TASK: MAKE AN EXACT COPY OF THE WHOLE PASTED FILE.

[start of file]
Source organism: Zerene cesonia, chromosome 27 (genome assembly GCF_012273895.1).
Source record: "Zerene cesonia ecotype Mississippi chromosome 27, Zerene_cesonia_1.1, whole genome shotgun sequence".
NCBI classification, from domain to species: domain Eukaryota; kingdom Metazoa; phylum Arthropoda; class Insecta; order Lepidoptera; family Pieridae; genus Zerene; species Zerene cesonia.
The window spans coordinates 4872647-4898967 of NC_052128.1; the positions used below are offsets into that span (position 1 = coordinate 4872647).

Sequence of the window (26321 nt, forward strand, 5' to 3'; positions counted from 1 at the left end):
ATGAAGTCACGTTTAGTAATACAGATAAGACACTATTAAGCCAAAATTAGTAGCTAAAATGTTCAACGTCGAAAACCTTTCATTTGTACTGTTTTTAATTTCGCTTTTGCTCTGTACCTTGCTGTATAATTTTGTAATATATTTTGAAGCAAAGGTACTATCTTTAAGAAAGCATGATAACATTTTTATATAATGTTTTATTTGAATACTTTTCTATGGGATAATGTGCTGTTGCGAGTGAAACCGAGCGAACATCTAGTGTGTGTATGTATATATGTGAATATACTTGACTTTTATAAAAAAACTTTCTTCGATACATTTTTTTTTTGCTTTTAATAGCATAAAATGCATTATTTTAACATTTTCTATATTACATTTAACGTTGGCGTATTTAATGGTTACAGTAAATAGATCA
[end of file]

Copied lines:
Source organism: Zerene cesonia, chromosome 27 (genome assembly GCF_012273895.1).
Source record: "Zerene cesonia ecotype Mississippi chromosome 27, Zerene_cesonia_1.1, whole genome shotgun sequence".
NCBI classification, from domain to species: domain Eukaryota; kingdom Metazoa; phylum Arthropoda; class Insecta; order Lepidoptera; family Pieridae; genus Zerene; species Zerene cesonia.
The window spans coordinates 4872647-4898967 of NC_052128.1; the positions used below are offsets into that span (position 1 = coordinate 4872647).

Sequence of the window (26321 nt, forward strand, 5' to 3'; positions counted from 1 at the left end):
ATGAAGTCACGTTTAGTAATACAGATAAGACACTATTAAGCCAAAATTAGTAGCTAAAATGTTCAACGTCGAAAACCTTTCATTTGTACTGTTTTTAATTTCGCTTTTGCTCTGTACCTTGCTGTATAATTTTGTAATATATTTTGAAGCAAAGGTACTATCTTTAAGAAAGCATGATAACATTTTTATATAATGTTTTATTTGAATACTTTTCTATGGGATAATGTGCTGTTGCGAGTGAAACCGAGCGAACATCTAGTGTGTGTATGTATATATGTGAATATACTTGACTTTTATAAAAAAACTTTCTTCGATACATTTTTTTTTTGCTTTTAATAGCATAAAATGCATTATTTTAACATTTTCTATATTACATTTAACGTTGGCGTATTTAATGGTTACAGTAAATAGATCA